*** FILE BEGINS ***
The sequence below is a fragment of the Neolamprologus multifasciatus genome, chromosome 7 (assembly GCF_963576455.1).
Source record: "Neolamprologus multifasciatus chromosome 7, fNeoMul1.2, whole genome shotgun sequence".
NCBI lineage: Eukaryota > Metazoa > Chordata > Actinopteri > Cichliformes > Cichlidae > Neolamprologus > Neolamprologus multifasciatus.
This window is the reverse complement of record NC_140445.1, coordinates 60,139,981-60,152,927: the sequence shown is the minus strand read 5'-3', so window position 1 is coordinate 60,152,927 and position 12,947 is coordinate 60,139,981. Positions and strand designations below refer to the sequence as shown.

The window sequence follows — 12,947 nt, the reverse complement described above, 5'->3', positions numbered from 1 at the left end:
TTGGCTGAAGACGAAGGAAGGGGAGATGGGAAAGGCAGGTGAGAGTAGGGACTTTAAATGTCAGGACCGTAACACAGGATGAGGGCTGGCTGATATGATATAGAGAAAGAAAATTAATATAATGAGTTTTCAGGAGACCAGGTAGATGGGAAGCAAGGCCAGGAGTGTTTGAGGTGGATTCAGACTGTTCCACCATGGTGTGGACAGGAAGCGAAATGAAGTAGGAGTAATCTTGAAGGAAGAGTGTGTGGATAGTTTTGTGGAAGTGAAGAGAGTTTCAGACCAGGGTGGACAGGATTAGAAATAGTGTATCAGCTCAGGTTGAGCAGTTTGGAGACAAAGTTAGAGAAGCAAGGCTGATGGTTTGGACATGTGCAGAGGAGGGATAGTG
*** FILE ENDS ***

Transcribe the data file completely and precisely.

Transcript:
The sequence below is a fragment of the Neolamprologus multifasciatus genome, chromosome 7 (assembly GCF_963576455.1).
Source record: "Neolamprologus multifasciatus chromosome 7, fNeoMul1.2, whole genome shotgun sequence".
NCBI lineage: Eukaryota > Metazoa > Chordata > Actinopteri > Cichliformes > Cichlidae > Neolamprologus > Neolamprologus multifasciatus.
This window is the reverse complement of record NC_140445.1, coordinates 60,139,981-60,152,927: the sequence shown is the minus strand read 5'-3', so window position 1 is coordinate 60,152,927 and position 12,947 is coordinate 60,139,981. Positions and strand designations below refer to the sequence as shown.

The window sequence follows — 12,947 nt, the reverse complement described above, 5'->3', positions numbered from 1 at the left end:
TTGGCTGAAGACGAAGGAAGGGGAGATGGGAAAGGCAGGTGAGAGTAGGGACTTTAAATGTCAGGACCGTAACACAGGATGAGGGCTGGCTGATATGATATAGAGAAAGAAAATTAATATAATGAGTTTTCAGGAGACCAGGTAGATGGGAAGCAAGGCCAGGAGTGTTTGAGGTGGATTCAGACTGTTCCACCATGGTGTGGACAGGAAGCGAAATGAAGTAGGAGTAATCTTGAAGGAAGAGTGTGTGGATAGTTTTGTGGAAGTGAAGAGAGTTTCAGACCAGGGTGGACAGGATTAGAAATAGTGTATCAGCTCAGGTTGAGCAGTTTGGAGACAAAGTTAGAGAAGCAAGGCTGATGGTTTGGACATGTGCAGAGGAGGGATAGTG